Pagano would return for the last regular-season game, and the Broncos are already preparing for the eventual return of Fox.

''This is Coach Fox's team,'' interim coach Jack Del Rio said. ''I'm merely the person that's able to keep it running right now while he's healing.''

Coaches around the league talked Monday about how they try to deal with the stress of a job that takes place under an unrelenting spotlight. They praised team doctors for making sure they have regular physicals, and said they try to understand the warning signs that come with the job.

Then they went back to their offices to break down film and get ready for another Sunday where 70,000 people in the stadium and millions more at home are second guessing their every move.

''There are times when stress does things to you mentally and physically that nothing else does,'' said Arizona coach Bruce Arians, who took over for Pagano when he was sick. ''I know when I was at Temple my last year, I was having three migraines a week. The day I got fired I didn't have another migraine.''

Stress can affect people in different ways, but researchers say there is an expanding body of evidence linking it to increased risk for heart disease, strokes and certain types of cancer. George Slavich, director of the Laboratory for Stress Assessment and Research at UCLA, said it increases inflammation in the body which leads to health problems.

''Stress-related increases in inflammation are a secret killer in the United States,'' Slavich said. ''What we have here is a good example of how stress can affect people in a high stakes, high pressure environment.''

It doesn't get any more high stakes or high pressure than the NFL, but coaches everywhere are used to feeling the urgent need to produce. That's certainly true in the college ranks, where the pay at big schools is comparable to the NFL and alumni are every bit as demanding as NFL fans are when it comes to their school's football team.

Urban Meyer went to the emergency room complaining of chest pains the day after the SEC championship game when he was at Florida in 2009, and Wisconsin's Gary Andersen collapsed in the bathroom of his home the next year after a loss while at Utah State. Minnesota's Jerry Kill, meanwhile, had to take a leave of absence this year after suffering a series of epileptic seizures.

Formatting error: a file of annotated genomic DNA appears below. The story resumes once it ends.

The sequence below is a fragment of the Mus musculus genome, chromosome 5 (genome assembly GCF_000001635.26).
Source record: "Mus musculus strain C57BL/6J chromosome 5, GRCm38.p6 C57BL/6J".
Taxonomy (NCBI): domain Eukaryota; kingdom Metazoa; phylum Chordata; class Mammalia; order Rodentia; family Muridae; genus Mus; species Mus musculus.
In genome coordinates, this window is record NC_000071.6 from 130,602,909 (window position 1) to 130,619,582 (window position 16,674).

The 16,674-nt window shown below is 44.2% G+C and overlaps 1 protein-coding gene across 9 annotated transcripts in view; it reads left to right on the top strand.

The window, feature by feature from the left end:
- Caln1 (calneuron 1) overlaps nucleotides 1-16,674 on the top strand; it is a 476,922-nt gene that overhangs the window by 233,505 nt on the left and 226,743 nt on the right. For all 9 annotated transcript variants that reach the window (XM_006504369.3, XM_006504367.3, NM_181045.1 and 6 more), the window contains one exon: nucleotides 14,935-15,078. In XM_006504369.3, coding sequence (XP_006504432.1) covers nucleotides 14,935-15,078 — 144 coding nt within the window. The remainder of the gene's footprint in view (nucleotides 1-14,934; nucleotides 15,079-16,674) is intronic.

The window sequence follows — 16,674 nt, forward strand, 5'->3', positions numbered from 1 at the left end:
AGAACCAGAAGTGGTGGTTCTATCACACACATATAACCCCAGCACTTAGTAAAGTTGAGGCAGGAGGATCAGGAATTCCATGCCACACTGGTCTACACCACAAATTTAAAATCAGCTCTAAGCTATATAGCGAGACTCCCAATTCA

Oklahoma coach Bob Stoops knows well the perils of his occupation. His father died in 1988 while coaching a high school game.

''I lost my father in the sidelines at 54-years-old, so if anybody knows the hazards of it, it's myself, my family, and the reason why I yearly, twice a year, am very aware of being checked thoroughly with doctors,'' Stoops said. ''Not that that can prevent it, but you want to use the science, and the medicine and doctors as much as you can.''

--

AP sports writers Howard Fendrich in Washington, Arnie Stapleton in Denver, Barry Wilner in New York, and Bob Baum and freelancer Jose Romero in Phoenix contributed to this report.

Texans - Team News
Jadeveon Clowney - LB
According to HoustonTexans.com, there's a "decent chance" Jadeveon Clowney (knee)... "He feels good," coach Bill O'Brien said Monday. "Well see how it goes this week in practice. We'll be able to make a determination pretty soon about whether...
Oct 21 3:58PM Read More
Garrett Graham - TE
Garrett Graham caught two passes for 24 yards in the Texans' Week 7 loss to the Steelers. Graham was targeted three times, but dropped the other. It can be considered one of Graham's better statistical games of the season, which obviously means he's nowhere near...
Oct 20 11:31PM Read More
Andre Johnson - WR